Apple merely jump-start head-first into augmented reality.
Following months of supposition about what exactly the specific characteristics of its aspirations for augmented reality are, the company announced it’s constructing an AR platform directly into iOS. With ARKit, Apple is for the first time offering developers a suite of tools to build dedicated augmented reality apps for iPhones and iPads.
Like other new iOS 11 features, it will be some time before we ascertain ARKit’s full potential, but Apple demoed a couple AR experiences created with the tech to present a little bit of what’s possible.
The flashier of the two demos was the Star Wars HoloChess demo, a callback to the iconic game( which, as any true-life Star Wars fan knows, is actually called Dejarik) from the original 1977 film( it was later shown in The Force Awakens and Rogue One, too ).
The game, which did appear to have some official Star Wars branding, let you to digitally place the “holographic” chessboard on a surface in front of you and move characters around the board.
The board stays in a fixed locating so you can get a closer look at the game by moving the iPad closer to the area of the table where the board has been “placed.”
Not even Apple can set enough spin on this kind of AR demo to make it actually seem exciting.
The second demo was a lot like one of the augmented reality demo we considered from Facebook at its F8 developer conference earlier this year. Place virtual objects a lamp, a vase, a beaker of coffee on a table and move them around.
For some reason “move digital objects around on a screen” has become the go-to AR demo whether you’re Apple, Facebook or Google. And not even Apple can set enough spin on this type of demo to make it actually seem exciting.
That told, there are a few noteworthy aspects to this. Apple invested a lot of hour hyping up the dynamic lighting features of ARKit and a little bit of that was on display: Tapping the lamp would turn on the illumination, allowing you to see how the darkness change in real time. It’s subtle for sure, but noticeable.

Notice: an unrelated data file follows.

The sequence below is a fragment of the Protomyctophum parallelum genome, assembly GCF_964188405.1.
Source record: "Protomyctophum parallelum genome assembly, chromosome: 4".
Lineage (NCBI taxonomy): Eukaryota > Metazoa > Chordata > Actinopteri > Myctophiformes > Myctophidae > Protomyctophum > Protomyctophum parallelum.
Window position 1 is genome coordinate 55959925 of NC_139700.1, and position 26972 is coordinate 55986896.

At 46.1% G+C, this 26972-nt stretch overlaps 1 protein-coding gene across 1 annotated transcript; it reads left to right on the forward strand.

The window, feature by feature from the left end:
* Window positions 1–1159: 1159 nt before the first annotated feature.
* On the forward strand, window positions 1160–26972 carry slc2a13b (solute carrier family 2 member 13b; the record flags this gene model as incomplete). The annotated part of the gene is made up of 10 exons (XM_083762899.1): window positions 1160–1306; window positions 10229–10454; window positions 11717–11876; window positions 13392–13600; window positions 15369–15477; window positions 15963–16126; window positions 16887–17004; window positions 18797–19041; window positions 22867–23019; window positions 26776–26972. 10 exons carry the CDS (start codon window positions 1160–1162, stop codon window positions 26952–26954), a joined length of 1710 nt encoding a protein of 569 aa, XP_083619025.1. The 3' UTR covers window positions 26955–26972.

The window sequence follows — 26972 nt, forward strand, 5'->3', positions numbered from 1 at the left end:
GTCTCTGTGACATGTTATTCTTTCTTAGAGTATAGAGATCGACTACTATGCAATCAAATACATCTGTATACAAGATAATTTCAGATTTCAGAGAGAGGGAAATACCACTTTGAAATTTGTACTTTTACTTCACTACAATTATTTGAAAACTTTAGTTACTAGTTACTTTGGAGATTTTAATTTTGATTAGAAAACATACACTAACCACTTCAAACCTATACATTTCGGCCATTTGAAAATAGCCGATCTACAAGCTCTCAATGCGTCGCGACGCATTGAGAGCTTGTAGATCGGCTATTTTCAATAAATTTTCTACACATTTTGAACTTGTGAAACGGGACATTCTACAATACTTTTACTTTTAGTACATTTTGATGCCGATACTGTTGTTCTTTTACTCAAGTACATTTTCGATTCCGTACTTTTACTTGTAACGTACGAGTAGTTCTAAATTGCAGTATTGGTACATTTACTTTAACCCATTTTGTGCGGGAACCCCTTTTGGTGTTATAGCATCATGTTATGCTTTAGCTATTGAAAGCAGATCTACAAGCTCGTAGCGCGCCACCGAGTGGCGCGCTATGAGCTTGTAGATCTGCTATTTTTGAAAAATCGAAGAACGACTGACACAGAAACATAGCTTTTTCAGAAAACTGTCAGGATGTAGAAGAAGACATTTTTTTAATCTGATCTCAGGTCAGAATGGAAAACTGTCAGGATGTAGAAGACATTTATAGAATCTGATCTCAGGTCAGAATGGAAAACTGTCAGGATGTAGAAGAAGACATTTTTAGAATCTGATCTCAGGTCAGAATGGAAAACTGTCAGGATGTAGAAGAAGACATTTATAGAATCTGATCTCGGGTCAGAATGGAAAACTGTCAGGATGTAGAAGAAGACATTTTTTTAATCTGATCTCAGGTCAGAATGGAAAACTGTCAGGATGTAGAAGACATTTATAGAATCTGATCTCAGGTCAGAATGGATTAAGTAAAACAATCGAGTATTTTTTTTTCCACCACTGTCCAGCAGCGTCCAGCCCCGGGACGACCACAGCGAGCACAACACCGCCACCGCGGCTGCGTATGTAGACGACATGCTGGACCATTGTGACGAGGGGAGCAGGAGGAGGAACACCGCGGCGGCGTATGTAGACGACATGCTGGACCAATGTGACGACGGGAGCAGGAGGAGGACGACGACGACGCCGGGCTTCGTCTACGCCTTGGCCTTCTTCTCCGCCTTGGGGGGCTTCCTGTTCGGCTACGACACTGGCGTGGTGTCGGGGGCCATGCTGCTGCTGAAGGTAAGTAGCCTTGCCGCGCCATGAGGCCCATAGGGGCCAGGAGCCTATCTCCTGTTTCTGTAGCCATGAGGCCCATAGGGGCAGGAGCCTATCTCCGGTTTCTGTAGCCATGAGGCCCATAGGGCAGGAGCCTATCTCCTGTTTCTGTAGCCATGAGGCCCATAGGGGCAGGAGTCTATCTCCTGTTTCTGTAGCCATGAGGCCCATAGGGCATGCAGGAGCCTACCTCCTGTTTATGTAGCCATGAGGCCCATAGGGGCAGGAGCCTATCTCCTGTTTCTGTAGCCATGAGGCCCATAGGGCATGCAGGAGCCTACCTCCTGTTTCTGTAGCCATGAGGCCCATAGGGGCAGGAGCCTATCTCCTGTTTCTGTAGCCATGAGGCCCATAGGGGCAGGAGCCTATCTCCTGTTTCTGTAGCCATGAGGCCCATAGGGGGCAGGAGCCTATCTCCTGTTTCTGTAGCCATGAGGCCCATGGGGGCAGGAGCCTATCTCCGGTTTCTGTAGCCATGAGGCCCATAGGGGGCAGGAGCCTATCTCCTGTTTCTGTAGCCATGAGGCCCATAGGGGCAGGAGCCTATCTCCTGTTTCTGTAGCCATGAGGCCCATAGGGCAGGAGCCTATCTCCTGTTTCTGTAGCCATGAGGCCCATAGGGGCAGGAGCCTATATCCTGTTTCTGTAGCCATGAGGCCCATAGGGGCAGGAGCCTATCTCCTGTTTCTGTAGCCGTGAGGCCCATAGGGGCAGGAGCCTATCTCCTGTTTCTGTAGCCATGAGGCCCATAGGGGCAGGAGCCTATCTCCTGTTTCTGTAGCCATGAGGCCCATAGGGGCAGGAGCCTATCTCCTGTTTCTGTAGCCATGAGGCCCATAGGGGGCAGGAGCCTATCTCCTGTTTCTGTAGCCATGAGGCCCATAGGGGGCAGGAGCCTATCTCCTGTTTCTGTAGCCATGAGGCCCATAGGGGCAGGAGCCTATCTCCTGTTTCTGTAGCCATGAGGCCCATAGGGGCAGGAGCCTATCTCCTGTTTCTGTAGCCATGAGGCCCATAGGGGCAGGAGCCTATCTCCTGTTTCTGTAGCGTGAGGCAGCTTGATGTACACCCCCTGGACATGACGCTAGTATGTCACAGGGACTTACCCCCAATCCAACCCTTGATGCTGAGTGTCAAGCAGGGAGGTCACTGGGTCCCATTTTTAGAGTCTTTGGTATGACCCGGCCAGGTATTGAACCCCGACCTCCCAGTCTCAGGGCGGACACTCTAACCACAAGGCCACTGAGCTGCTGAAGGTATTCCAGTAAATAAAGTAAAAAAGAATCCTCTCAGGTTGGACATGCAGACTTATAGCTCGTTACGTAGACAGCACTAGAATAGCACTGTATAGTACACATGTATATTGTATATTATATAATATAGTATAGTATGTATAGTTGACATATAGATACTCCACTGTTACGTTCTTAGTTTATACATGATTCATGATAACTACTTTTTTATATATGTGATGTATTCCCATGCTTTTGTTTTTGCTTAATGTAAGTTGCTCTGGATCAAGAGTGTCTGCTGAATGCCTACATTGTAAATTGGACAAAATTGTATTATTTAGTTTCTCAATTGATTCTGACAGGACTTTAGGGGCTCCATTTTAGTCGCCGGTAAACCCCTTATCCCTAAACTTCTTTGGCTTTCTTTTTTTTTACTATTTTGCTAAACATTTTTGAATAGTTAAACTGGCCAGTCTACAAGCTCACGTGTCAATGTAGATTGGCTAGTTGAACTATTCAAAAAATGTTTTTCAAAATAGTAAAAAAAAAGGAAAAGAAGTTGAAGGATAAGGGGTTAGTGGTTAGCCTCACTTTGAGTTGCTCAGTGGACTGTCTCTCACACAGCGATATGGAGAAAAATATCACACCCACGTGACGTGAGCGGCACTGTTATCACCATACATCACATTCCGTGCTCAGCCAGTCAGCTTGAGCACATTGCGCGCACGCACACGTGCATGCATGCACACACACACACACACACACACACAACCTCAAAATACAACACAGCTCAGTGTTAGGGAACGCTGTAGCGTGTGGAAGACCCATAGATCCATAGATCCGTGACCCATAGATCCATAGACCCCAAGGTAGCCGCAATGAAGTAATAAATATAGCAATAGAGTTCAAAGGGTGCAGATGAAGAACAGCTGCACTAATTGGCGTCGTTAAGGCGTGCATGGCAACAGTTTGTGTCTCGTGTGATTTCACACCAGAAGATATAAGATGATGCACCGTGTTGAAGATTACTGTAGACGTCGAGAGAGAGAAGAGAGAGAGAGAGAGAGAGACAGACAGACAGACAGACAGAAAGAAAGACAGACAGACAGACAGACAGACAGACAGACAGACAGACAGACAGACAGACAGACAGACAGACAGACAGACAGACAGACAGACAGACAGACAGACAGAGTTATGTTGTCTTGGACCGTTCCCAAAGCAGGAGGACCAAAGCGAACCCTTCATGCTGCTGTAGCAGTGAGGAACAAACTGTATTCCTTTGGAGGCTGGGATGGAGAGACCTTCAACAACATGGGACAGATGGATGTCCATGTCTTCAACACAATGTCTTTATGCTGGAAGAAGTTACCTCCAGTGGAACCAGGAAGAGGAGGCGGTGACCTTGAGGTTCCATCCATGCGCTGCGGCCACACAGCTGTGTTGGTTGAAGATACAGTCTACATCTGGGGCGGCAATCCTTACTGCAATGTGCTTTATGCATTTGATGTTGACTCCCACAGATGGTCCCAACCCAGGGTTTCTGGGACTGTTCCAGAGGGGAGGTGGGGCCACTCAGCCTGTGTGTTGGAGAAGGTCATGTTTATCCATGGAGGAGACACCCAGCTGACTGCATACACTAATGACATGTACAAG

More realistic darkness may not sound especially exciting( because they’re not ), but it shows how ARKit stands to help developers create much better augmented reality experiences than what was possible before. Even Pokmon Go , the app that set augmented reality on the map last year, will get a lot better thanks to ARKit.
“The digital world will overlay the real world in most detailed and precise styles and you will be able to interact with Pokmon in a more immersive and life-like fashion, ” Niantic wrote in a blog post Monday.
Again, both of these demos were meant to show developers what’s possible, rather than represent fully fledged consumer-ready apps. What exactly developers will create, outside of games, is another matter.
Apple also talked about an app Ikea is constructing to help people visualize furniture in their homes before they buy it. Similarly, ARKit apps could be used to virtually try on clothes or makeup or just about anything else you may want to test-drive before bringing it home.
If that sounds familiar, that’s because it’s not that different than what we’ve heard before from Google, which has discussed similar use cases for its Tango engineering, so far only available in a couple of devices.
Of course, that’s the biggest advantage Apple has with ARKit: it will be available to all iPhones and iPads that can run iOS 11, which is why the company said Monday it stands to own the biggest AR platform in the world.
And that could make all the difference.